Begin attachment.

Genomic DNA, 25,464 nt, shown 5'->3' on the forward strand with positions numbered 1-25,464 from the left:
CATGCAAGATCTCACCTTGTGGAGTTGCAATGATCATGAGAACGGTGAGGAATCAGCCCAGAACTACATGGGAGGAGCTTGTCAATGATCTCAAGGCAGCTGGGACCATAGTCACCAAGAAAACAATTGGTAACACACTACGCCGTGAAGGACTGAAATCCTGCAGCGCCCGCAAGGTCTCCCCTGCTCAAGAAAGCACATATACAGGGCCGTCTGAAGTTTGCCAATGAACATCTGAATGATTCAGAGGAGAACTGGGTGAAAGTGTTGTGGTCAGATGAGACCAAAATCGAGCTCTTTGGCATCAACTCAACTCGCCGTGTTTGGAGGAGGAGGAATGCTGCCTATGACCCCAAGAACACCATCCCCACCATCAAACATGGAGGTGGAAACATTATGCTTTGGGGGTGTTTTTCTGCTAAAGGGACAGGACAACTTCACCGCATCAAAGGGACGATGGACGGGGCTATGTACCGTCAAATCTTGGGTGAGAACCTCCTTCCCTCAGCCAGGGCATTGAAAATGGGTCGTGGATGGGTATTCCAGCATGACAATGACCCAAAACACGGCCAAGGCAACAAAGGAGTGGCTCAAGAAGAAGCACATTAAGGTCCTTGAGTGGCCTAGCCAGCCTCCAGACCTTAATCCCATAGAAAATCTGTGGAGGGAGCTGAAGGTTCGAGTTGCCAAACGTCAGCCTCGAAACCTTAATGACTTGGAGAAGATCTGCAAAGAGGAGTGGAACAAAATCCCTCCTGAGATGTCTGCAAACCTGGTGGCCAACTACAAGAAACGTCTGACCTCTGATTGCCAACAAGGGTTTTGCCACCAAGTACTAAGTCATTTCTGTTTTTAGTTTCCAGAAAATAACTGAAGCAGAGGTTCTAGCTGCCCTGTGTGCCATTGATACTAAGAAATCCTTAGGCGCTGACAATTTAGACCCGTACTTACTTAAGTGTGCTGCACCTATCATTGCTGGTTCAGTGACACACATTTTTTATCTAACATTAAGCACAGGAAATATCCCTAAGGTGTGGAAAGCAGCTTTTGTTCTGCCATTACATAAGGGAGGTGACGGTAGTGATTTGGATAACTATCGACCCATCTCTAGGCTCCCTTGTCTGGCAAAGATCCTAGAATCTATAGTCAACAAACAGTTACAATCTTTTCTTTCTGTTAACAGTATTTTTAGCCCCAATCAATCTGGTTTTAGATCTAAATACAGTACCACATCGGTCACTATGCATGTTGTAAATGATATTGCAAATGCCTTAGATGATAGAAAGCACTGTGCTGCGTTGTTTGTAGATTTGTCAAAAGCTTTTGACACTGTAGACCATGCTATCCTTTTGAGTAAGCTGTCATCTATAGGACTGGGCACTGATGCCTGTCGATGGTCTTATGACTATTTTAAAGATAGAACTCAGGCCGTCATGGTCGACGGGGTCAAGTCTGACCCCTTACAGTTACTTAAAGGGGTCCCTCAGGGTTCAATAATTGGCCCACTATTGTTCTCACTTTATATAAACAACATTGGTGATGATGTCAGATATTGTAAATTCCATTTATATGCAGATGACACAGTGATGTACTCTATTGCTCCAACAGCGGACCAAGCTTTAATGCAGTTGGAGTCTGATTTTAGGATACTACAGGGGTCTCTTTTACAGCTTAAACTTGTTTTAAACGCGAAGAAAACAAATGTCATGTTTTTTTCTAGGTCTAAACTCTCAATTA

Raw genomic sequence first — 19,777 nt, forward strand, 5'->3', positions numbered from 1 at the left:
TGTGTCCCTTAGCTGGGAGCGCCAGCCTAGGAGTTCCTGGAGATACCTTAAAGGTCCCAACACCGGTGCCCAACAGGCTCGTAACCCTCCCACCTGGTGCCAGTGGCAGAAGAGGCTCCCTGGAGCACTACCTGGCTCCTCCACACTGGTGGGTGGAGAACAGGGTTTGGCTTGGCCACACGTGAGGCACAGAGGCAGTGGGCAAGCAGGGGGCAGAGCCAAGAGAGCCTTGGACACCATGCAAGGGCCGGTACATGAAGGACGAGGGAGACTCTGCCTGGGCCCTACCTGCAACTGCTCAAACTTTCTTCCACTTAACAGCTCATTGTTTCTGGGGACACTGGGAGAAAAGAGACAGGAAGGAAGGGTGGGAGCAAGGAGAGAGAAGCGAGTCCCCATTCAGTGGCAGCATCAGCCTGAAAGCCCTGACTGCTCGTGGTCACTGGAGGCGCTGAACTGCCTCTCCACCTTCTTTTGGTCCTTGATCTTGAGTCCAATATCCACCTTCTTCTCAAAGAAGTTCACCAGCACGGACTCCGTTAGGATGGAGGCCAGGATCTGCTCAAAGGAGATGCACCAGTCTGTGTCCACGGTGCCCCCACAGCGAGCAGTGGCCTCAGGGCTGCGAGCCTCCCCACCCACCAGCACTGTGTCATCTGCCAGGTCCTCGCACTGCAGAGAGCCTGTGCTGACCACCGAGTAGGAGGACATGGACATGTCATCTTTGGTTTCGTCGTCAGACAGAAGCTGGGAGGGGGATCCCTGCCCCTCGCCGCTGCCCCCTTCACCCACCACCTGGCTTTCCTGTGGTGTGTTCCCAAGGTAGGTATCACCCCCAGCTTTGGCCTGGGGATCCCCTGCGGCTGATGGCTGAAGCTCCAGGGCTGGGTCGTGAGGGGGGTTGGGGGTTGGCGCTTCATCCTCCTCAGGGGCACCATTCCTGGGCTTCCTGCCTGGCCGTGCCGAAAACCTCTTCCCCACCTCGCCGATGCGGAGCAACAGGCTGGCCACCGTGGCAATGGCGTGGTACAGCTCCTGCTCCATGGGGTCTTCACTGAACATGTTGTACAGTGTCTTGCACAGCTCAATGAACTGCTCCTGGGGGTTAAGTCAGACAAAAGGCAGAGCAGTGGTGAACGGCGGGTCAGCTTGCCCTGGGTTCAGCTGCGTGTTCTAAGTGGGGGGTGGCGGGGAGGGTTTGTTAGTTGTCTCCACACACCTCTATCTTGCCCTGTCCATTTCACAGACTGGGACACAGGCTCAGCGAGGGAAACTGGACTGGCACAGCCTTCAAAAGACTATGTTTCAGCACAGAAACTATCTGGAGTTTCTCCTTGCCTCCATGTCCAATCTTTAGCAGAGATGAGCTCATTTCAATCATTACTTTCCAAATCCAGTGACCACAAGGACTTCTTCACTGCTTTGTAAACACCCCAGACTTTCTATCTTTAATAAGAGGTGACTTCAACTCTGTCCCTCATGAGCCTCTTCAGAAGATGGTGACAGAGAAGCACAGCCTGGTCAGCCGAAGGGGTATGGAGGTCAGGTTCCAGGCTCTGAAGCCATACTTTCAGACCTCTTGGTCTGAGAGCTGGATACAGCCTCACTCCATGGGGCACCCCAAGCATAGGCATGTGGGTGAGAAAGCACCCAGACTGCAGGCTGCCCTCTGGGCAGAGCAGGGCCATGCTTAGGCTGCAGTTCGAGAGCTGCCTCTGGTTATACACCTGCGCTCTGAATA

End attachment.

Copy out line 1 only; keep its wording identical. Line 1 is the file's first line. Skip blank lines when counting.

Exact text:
Genomic DNA, 25,464 nt, shown 5'->3' on the forward strand with positions numbered 1-25,464 from the left: